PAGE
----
At National Catholic Reporter, Pat Perriello takes a close look at the Republican platform in 2012, and finds it lacking on ethical grounds. He concludes:
There is a harshness and meanness to the Republican proposals. It seems they just don't care about people except for the winners, the wealthiest in our society. Where is the compassion for illegal immigrants who were brought to this country as young children, are here through no fault of their own and are Americans in every meaningful way? Do they care about the rising number of poor in our country and the additional hardships their policies would create for them? Does their right to bear arms trump the right of our citizens and our young people to be safe in their places of work, school and worship?
The policies seem to be based on an unhealthy individualism. The notion seems to be a selfish one that as long as I can protect myself and get ahead, I have no responsibility for the rest of my fellow citizens. This might be a great credo for the world of capitalism, but it is difficult to square with Christianity. It's clear we will all have a lot of soul-searching to do between now and the election. I, for one, find it difficult to feel at all comfortable with the document that is the 2012 Republican Party platform.
And in her remarks to the Democratic National Convention, Sr. Simone Campbell echoes this assessment. She told the delegates last night,
Paul Ryan claims his budget reflects the principles of our shared Catholic faith. But the United States Conference of Catholic Bishops stated that the Ryan budget failed a basic moral test, because it would harm families living in poverty. . . .
In Milwaukee, I met Billy and his wife and two boys at St. Benedict's dining room. Billy's work hours were cut back in the recession. Billy is taking responsibility for himself and his family, but right now without food stamps, he and his wife could not put food on their family table.
We all share responsibility for creating an economy where parents with jobs earn enough to take care of their families. In order to cut taxes for the very wealthy, the Romney-Ryan budget would make it even tougher for hard-working Americans like Billy to feed their families. Paul Ryan says this budget is in keeping with the values of our shared faith. I simply disagree.
Even with these strong faith-based voices issuing moral challenges to the decision of one of our major political parties to exclude the least among us from social participation and social safety nets, the GOP still wants to depict itself as God's party, and to tag the Democratic party as a party of godless secular liberals. As Ben Adler notes at The Nation today, the Republicans continue to try "to rev up the evangelical right-wing base" with dog whistles about how the Democrats have removed God from politics.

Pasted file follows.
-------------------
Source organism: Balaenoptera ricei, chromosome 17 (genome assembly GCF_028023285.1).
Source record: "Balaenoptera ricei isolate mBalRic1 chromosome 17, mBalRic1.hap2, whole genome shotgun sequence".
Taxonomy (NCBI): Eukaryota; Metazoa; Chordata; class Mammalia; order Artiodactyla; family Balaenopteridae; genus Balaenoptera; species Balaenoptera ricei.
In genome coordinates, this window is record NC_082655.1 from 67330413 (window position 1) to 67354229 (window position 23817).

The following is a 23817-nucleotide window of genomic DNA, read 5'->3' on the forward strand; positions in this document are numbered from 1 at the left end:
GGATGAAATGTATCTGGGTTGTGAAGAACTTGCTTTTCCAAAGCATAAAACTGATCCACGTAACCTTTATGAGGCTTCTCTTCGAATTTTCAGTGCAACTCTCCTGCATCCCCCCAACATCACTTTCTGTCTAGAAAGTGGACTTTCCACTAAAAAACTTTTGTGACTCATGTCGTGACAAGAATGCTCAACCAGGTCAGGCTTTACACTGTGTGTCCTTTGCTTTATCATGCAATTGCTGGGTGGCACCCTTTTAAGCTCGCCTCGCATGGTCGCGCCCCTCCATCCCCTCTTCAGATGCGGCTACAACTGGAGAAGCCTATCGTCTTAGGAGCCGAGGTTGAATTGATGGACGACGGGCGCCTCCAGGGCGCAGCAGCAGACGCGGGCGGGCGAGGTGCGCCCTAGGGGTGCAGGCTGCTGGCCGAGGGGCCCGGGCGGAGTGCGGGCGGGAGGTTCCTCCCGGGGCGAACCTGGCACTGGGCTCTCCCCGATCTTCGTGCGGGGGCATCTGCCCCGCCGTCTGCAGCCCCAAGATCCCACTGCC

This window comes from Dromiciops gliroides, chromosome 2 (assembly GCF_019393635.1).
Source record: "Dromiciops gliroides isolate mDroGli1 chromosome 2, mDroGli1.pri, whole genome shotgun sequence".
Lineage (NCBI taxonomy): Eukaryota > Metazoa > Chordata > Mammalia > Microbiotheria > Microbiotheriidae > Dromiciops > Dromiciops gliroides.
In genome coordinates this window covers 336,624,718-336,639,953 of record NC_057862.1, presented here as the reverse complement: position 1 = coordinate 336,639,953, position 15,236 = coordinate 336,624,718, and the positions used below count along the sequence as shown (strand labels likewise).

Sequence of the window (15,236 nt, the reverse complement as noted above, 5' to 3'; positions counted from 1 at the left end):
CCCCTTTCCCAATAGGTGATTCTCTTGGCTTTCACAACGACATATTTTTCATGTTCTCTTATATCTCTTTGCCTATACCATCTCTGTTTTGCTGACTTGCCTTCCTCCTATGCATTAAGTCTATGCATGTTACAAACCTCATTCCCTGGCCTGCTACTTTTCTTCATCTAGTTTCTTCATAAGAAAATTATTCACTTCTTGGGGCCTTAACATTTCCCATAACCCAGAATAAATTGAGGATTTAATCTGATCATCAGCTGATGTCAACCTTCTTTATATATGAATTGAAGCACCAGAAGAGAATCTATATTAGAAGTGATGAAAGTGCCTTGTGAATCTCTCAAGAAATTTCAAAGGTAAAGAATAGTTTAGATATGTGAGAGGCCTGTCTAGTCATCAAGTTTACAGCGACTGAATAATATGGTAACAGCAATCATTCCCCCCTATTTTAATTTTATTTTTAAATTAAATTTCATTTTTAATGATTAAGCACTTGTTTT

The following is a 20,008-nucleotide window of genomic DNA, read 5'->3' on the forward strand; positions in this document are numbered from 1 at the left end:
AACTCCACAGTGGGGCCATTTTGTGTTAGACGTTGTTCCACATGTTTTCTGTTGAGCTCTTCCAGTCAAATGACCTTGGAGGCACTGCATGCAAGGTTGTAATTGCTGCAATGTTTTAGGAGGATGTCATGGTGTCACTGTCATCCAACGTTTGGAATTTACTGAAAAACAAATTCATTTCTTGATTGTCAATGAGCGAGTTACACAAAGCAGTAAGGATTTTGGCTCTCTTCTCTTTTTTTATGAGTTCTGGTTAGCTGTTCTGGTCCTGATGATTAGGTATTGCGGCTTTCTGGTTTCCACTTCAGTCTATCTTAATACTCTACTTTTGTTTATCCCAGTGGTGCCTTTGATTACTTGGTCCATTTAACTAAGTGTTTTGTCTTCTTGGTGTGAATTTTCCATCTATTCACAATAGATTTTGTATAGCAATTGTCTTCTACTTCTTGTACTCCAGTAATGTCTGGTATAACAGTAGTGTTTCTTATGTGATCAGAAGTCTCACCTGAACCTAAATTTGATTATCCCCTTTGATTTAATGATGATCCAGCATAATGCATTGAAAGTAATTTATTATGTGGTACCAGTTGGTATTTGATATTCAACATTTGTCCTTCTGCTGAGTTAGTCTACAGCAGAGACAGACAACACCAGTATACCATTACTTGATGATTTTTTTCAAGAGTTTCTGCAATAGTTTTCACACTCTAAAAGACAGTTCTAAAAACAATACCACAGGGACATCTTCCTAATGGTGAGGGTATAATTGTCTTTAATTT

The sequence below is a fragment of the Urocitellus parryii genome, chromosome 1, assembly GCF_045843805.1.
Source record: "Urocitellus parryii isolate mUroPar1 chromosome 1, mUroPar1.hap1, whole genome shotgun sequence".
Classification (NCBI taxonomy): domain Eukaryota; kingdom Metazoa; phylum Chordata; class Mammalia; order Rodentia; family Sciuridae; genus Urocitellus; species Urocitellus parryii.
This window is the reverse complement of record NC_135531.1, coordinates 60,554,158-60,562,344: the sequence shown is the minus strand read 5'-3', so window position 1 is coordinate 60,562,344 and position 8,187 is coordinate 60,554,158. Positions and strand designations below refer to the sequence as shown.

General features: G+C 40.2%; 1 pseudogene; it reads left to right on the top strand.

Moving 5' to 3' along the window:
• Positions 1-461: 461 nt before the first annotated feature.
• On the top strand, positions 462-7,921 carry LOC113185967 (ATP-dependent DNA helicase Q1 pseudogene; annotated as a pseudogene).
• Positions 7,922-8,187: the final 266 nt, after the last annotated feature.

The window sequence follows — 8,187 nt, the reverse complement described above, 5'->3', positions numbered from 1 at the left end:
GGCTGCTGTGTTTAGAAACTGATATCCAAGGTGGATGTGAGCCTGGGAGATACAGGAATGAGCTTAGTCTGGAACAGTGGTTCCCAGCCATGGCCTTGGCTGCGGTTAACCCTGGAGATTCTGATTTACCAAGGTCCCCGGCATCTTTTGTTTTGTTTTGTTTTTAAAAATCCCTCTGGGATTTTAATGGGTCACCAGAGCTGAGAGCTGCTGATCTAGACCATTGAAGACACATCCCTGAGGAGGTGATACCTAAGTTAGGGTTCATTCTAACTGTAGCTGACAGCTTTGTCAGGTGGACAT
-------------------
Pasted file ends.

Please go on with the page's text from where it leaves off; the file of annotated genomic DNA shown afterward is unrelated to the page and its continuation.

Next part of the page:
And as Peter Montgomery indicates at Religion Dispatches, the outrage about the Democrats' removal of God from the public square is entirely manufactured, when the current Democratic platform includes an extensive section on faith, and when there have been prayers left, right, and center at the DNC.
Given that the obvious overriding concern of GOP leaders is to promote the interests of the rich--at the expense of the rest of the nation's citizens--why the continued insistence on God-talk? Why the manufactured outrage about the removal of God from the public square? And why the preposterous pretense that the Republican party is God-approved and God-ordained?
Former Republican Mike Lofgren explains to Bill Moyers why the GOP continues to bear down on the religious culture-war issues even as it maintains that the central debate between the parties ought to be about economic issues:
The party is really oriented towards the concerns of the rich. It's about cutting their taxes, reducing regulation on business, making things wide open for Wall Street. Now you're not going to get anybody to the polls and consciously pull the lever for the Republicans if they say, "Our agenda is to further entrench the rich and, oh by the way, your pension may take a hit."
So they use the culture wars quite cynically, as essentially rube bait to get people to the polls. And that explains why, for instance, the Koch brothers were early funders of Michele Bachmann, who is a darling of the religious right. They don't care particularly, I would assume, about her religious foibles. What they care about is the bottom line. And these religious right candidates, many of them believing in the health and wealth, name it and claim it prosperity gospel, believe that the rich are sanctified and the poor punished
[T]hey use the culture wars quite cynically, as essentially rube bait to get people to the polls. And they'll keep doing that, and cynically so, as long as it provides them political returns, and as long as working- and middle-class Americans continue to cut off their noses to spite their faces and vote for the party of the super-rich on spurious "faith-based" grounds.
The more loudly people scream about how God is on their side in public debates, the more likely they are to be entirely disconnected from what the Judaeo-Christian tradition understands God to be all about.